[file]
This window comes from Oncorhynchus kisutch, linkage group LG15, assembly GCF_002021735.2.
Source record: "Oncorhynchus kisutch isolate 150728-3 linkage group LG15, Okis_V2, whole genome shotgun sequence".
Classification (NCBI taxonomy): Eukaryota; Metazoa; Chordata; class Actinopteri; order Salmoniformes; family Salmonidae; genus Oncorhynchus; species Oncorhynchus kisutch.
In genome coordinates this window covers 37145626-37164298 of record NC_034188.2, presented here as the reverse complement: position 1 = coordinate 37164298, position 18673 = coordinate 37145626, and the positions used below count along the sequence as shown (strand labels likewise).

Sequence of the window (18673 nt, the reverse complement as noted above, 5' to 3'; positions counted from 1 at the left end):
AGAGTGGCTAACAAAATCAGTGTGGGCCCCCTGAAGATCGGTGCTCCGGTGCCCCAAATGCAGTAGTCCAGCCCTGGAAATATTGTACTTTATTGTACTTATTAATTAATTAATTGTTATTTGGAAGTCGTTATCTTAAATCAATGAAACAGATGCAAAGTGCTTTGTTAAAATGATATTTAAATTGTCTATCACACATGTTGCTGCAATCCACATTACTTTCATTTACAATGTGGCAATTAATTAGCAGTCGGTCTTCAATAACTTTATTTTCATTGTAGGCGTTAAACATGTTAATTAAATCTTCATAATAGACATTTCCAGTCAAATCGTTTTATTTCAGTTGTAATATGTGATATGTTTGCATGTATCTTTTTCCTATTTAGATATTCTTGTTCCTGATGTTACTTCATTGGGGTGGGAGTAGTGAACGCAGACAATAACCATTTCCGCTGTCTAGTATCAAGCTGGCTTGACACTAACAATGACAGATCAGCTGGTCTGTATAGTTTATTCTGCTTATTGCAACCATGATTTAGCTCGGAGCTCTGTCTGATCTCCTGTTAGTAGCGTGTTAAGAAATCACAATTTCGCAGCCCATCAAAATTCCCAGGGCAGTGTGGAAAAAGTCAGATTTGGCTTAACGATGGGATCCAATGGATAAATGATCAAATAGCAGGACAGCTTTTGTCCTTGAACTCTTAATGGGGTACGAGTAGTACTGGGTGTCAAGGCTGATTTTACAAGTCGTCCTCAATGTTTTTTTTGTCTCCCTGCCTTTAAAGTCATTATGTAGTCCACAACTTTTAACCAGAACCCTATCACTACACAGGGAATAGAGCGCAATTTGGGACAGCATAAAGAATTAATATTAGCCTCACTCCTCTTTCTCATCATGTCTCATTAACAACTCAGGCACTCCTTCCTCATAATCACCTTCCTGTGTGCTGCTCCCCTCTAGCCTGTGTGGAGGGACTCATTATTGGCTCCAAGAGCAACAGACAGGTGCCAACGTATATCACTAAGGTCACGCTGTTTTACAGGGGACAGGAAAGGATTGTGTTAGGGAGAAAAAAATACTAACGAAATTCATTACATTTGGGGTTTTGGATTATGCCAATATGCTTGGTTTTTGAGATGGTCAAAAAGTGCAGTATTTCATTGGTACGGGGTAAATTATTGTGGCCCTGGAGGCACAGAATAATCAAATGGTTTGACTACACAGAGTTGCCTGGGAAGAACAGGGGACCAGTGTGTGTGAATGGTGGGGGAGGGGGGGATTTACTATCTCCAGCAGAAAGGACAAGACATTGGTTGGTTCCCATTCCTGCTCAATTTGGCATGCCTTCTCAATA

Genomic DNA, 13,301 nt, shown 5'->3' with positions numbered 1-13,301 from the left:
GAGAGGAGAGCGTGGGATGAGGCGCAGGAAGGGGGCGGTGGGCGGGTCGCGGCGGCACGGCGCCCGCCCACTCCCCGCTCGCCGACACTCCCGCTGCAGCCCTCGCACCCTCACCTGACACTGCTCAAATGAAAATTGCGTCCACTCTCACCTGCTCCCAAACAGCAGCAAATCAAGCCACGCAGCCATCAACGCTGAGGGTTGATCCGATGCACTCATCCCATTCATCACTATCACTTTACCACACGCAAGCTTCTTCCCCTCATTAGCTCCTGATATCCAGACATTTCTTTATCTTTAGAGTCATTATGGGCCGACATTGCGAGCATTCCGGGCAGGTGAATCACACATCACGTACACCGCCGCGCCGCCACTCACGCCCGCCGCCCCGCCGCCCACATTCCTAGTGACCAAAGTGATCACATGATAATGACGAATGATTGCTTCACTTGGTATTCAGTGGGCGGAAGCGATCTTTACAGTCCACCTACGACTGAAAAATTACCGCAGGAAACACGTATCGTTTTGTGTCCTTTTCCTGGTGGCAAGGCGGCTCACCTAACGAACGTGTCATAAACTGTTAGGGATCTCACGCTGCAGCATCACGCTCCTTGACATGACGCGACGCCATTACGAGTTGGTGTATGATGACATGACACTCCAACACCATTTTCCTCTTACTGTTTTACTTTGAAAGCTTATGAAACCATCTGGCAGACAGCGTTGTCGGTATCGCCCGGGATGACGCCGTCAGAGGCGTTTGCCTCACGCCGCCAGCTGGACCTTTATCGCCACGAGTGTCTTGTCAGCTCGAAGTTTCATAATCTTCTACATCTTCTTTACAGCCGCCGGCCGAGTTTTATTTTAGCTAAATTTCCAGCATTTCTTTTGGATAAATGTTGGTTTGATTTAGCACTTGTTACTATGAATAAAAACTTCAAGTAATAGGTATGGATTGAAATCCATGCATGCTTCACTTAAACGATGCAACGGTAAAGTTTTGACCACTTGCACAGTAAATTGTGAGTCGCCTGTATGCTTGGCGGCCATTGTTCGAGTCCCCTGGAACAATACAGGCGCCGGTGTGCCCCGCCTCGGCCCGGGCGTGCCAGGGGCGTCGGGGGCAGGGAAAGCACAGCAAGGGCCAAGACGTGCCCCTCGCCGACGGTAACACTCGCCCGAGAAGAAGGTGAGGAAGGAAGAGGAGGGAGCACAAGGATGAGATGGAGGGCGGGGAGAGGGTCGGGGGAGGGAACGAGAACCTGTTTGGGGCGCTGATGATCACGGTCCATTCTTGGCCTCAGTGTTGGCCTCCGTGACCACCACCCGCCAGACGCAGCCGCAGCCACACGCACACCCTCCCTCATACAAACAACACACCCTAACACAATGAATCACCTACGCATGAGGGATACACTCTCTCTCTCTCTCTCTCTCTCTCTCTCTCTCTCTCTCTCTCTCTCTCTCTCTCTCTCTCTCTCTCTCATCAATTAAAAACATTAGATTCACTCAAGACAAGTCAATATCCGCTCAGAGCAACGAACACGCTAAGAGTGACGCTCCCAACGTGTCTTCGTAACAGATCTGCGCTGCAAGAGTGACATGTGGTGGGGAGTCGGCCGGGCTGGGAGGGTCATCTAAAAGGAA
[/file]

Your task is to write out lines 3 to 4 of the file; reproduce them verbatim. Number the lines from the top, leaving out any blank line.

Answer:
Classification (NCBI taxonomy): Eukaryota; Metazoa; Chordata; class Actinopteri; order Salmoniformes; family Salmonidae; genus Oncorhynchus; species Oncorhynchus kisutch.
In genome coordinates this window covers 37145626-37164298 of record NC_034188.2, presented here as the reverse complement: position 1 = coordinate 37164298, position 18673 = coordinate 37145626, and the positions used below count along the sequence as shown (strand labels likewise).